While Americans are now able to purchase health insurance benefits through the federal and state marketplaces, employers that lay off their workers still need to provide them with information on their health coverage options.
According to The Wall Street Journal, the Consolidated Omnibus Budget Reconciliation Act (COBRA) allows employees to continue on their former employers’ plans if they pay their share of healthcare premiums. Those who lose that insurance need to be told by their former companies about their COBRA eligibility as well as the health insurance exchanges. Even though the marketplaces are now closed, Americans can still purchase health coverage if they have major life events that impact their insurance. The Journal noted this includes being laid off. The Obama administration recently clarified that employers must offer workers they’ve let go this information.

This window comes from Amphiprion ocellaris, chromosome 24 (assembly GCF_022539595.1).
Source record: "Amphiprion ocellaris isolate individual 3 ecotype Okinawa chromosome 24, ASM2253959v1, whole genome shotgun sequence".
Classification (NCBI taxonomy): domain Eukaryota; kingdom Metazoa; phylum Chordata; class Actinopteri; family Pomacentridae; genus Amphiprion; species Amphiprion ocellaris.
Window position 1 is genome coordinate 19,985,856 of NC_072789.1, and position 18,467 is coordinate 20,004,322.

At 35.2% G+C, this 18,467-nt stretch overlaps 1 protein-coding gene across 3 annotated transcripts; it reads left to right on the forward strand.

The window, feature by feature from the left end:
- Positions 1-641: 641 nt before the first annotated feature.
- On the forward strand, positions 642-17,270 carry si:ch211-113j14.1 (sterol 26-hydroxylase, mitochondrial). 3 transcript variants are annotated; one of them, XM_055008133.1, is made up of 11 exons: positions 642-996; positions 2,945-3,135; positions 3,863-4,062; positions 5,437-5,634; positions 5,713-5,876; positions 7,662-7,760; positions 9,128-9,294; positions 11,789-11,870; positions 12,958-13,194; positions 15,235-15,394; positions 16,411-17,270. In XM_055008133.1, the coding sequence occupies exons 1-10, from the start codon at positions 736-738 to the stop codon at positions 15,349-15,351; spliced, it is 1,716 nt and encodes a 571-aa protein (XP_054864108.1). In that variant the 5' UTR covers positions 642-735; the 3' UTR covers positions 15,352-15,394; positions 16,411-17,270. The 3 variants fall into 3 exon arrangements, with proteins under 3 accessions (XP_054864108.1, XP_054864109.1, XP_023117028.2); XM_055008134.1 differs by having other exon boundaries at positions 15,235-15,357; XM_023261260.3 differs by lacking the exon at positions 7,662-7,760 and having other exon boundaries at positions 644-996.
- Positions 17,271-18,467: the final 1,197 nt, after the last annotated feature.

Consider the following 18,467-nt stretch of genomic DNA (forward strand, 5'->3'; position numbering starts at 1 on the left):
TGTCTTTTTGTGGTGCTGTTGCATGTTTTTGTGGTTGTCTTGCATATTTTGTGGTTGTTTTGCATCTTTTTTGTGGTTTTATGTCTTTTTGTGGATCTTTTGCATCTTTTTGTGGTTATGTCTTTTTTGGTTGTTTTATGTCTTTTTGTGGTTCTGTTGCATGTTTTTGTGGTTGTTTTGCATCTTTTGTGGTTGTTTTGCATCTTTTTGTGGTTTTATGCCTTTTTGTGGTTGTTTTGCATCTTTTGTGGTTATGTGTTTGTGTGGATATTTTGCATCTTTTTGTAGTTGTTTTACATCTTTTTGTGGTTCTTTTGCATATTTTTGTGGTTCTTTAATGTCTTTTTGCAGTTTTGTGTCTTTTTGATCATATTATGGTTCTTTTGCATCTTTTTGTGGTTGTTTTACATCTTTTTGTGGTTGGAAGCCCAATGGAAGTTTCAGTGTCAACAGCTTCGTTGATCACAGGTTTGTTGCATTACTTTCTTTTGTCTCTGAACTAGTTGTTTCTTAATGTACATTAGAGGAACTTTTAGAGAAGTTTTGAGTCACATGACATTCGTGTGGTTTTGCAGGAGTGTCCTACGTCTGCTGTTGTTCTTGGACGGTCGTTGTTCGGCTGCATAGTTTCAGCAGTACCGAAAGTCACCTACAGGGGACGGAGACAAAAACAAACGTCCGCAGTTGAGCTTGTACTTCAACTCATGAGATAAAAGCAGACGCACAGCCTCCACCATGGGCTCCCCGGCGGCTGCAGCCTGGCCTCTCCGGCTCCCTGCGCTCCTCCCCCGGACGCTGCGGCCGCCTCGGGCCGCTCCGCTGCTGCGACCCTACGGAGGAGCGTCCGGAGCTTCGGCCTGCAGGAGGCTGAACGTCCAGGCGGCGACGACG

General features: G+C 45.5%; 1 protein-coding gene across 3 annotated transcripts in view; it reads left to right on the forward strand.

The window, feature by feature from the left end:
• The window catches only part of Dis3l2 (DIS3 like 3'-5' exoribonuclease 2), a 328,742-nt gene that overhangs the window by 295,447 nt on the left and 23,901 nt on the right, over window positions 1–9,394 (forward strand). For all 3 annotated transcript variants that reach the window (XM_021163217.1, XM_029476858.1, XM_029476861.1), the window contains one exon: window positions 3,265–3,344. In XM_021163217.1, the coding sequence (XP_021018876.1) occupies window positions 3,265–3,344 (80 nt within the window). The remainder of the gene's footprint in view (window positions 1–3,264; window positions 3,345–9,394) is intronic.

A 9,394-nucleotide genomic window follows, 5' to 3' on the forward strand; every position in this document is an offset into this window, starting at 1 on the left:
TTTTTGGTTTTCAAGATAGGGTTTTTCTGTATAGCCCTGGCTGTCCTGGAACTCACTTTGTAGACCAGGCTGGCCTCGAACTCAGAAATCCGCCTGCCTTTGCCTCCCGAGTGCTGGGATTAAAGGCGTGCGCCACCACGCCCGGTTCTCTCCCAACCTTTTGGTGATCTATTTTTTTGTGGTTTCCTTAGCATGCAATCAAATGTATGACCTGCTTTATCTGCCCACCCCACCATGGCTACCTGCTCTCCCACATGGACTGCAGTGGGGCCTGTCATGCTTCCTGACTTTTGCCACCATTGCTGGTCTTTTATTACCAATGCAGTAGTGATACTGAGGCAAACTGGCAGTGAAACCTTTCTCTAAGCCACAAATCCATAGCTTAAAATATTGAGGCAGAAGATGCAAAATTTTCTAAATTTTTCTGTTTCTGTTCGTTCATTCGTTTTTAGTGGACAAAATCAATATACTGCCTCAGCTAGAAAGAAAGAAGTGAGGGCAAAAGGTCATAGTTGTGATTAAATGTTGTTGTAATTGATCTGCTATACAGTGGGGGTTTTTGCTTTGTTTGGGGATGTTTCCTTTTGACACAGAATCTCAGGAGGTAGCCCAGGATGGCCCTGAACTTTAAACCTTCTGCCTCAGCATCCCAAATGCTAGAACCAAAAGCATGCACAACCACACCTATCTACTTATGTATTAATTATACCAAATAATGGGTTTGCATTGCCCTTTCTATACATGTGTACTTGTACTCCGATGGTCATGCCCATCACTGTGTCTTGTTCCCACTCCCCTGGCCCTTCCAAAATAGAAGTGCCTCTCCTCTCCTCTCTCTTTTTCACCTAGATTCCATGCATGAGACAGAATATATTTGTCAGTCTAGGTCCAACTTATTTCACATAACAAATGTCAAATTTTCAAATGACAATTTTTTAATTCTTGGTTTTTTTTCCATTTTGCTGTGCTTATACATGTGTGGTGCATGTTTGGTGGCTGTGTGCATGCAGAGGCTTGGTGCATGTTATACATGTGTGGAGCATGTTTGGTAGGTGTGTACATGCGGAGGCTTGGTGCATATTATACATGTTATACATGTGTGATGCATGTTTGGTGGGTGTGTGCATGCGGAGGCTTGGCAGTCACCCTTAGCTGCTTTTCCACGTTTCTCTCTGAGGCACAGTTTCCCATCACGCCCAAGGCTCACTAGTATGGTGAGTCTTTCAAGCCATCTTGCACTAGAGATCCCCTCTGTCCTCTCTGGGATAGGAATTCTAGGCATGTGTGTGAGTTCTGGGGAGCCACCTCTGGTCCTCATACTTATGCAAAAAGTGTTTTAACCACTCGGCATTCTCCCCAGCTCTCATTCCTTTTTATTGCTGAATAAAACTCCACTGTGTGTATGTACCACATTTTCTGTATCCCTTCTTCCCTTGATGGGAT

The Hill reported some actually consider buying a plan on the exchanges to be cheaper than remaining on COBRA or their former employers’ group health insurance. From being able to receive subsidies to generally more affordable premiums, marketplace-offered plans have many benefits. However, some of these plans have narrow networks, which may influence workers’ health insurance benefits decisions.